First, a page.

Like tight underwear, however, those physical causes can be mitigated by simply not doing the activity for a while, or at least being careful how much time you spend doing it. But they’re just facets of a much larger problem. Levine and his colleagues authored a 2017 meta-analysis that compiled data on sperm counts from 244 studies between the years of 1973 and 2011, finding more than a 50 percent decline in sperm count in that time.

Although some dispute the magnitude of that statistic, Eisenberg says, he also notes it’s impossible to argue that male fertility isn’t trending downwards. That’s bad for fertility outcomes, but it also signals that there’s a broader problem than boxers and briefs. “It may be a window into later [overall] health,” Eisenberg says. He’s worked on studies that show infertile men have an increased incidence of illnesses ranging from heart disease and liver disease to cancer. “Poor male reproductive health means poor male health overall,” says Shanna Swan, a professor of environmental medicine and public health at Mount Sinai and coauthor of the 2017 study.

What can I do to improve my sperm count?

One of the reasons it’s so difficult to make specific recommendations for treating male infertility is that there are a lot of factors—some of which start before birth. Likewise, it goes without saying that, if you’re having fertility issues, you should talk to your doctor immediately.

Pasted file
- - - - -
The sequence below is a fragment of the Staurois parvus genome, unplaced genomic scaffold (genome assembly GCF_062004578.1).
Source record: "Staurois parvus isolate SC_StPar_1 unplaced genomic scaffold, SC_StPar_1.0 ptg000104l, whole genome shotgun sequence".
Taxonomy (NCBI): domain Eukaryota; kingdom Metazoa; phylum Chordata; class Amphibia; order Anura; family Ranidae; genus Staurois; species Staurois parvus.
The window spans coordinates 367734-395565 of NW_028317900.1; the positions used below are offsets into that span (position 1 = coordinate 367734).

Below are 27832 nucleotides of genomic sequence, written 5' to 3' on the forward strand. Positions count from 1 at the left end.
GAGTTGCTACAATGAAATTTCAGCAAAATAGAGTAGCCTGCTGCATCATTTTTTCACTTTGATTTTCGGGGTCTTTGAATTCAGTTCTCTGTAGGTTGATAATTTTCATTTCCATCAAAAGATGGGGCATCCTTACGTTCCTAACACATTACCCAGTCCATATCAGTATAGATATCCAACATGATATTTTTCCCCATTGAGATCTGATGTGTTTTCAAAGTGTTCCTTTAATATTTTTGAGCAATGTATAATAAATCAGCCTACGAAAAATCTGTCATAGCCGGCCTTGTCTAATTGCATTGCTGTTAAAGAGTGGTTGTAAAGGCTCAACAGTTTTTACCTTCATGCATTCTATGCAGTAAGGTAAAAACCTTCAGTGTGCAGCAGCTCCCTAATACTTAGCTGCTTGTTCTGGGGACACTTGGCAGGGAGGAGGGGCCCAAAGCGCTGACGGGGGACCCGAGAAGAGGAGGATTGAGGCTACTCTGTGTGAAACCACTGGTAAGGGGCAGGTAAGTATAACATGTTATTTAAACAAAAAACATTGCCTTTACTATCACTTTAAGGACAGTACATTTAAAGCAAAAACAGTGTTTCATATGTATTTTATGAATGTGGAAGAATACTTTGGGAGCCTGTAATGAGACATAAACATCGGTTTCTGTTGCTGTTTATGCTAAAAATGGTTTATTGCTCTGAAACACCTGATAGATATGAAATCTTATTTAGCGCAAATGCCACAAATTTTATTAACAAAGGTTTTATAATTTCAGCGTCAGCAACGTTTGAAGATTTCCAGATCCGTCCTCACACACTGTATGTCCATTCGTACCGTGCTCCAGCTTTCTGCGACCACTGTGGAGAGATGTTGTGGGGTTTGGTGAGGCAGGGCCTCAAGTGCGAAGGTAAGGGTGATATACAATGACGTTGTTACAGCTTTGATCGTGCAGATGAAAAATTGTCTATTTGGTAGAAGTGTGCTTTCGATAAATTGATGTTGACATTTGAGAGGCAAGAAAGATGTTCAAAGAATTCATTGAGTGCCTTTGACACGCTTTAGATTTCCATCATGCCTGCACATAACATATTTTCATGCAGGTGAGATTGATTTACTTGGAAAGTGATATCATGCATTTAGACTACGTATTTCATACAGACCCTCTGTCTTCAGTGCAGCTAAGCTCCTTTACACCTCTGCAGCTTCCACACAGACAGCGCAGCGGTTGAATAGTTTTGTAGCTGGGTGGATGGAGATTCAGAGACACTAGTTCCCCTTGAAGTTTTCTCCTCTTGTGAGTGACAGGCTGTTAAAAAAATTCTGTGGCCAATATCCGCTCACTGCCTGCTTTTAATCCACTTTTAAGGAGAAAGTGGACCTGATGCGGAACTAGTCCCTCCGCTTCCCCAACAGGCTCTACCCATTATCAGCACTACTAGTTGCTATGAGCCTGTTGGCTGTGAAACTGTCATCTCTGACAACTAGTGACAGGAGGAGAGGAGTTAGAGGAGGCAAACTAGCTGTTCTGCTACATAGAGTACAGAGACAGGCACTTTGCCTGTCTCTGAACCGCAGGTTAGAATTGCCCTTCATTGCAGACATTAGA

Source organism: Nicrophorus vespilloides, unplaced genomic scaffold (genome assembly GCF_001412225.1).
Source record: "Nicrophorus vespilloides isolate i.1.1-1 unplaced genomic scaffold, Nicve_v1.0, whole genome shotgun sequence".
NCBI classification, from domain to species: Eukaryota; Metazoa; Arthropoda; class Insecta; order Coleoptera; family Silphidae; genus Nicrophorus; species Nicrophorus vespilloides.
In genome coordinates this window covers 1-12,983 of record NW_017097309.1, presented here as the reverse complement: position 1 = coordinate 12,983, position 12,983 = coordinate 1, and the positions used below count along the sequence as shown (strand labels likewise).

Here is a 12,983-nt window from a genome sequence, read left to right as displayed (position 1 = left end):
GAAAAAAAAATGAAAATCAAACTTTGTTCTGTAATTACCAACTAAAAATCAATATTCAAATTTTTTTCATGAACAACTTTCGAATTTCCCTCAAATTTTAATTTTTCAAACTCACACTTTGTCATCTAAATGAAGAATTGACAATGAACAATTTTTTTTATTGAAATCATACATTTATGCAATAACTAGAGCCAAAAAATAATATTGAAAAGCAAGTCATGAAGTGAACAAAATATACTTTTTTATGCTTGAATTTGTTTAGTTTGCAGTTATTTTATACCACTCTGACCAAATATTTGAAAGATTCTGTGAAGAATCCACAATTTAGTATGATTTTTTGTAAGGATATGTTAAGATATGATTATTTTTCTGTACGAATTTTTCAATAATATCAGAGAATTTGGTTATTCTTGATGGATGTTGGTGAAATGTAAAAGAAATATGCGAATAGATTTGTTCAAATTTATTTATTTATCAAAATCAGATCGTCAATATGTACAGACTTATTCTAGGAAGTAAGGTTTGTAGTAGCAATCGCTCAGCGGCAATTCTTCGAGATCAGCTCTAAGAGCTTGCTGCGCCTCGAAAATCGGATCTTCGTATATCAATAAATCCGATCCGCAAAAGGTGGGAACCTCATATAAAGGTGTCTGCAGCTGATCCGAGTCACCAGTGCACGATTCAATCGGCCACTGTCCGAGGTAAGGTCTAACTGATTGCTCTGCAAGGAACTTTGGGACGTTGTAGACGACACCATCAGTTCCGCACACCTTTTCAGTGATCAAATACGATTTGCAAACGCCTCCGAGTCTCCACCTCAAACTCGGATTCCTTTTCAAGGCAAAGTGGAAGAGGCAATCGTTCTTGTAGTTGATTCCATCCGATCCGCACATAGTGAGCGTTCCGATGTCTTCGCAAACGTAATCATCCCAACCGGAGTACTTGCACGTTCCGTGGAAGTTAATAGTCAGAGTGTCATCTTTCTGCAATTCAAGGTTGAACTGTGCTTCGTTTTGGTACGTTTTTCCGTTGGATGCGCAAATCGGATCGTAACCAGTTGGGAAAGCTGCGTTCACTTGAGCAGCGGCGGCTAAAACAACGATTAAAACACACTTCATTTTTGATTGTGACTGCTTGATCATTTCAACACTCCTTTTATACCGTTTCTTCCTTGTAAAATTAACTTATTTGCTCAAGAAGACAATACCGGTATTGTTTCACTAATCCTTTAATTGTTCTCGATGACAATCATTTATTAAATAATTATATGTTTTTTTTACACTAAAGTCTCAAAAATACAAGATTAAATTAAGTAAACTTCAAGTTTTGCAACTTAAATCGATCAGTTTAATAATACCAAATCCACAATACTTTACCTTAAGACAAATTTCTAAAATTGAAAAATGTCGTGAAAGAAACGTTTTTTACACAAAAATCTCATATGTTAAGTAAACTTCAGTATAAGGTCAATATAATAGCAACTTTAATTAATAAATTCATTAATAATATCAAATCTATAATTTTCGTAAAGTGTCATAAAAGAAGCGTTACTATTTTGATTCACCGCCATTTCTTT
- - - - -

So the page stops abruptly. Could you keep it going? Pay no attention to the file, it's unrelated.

Swan says that men who struggle with infertility may be doing everything right in terms of their diet and other factors. They may have been exposed to environmental contaminants such as endocrine disruptors, cigarettes, or pesticides, in the womb. It’s a factor beyond your control, but the good news is that actions you take today can still have a real impact on your fertility. While specific advice for how to treat infertility can be subjective, the general rule of thumb is that what’s healthy for your body is healthy for your sperm, Levine says. That includes the obvious: Don’t smoke, exercise often, limit drinking to excess, and watch your diet. "I like to [say] anything that’s good for your heart is good for fertility,” Eisenberg says.

Swan also recommends avoiding plastic containers and non-stick cookware—both have been linked to hormone disruption. (Underwear choice, it’s worth noting, is low on her list of priorities.) Then again, it might actually come back to underwear and other clothing—not to style or fit, but to what it’s made out of, and where it was made. Levine worries about chemical exposure from clothing itself. He wants to see broader labelling requirements that will help people understand what they’re buying with their textiles. Multiple studies have found pthalates in clothing, for instance.

Chemicals are also used in the manufacturing process. “One of the major pollutant industries is the fashion industry,” Levine says. “So while making these clothes… we are polluting the environment and indirectly may impair our health and our sperm.” If all this information leaves you wondering where to start, well, a good place is assessing your overall health and what you can do to be healthier. Talk to your doctor for some first steps if you’re uncertain.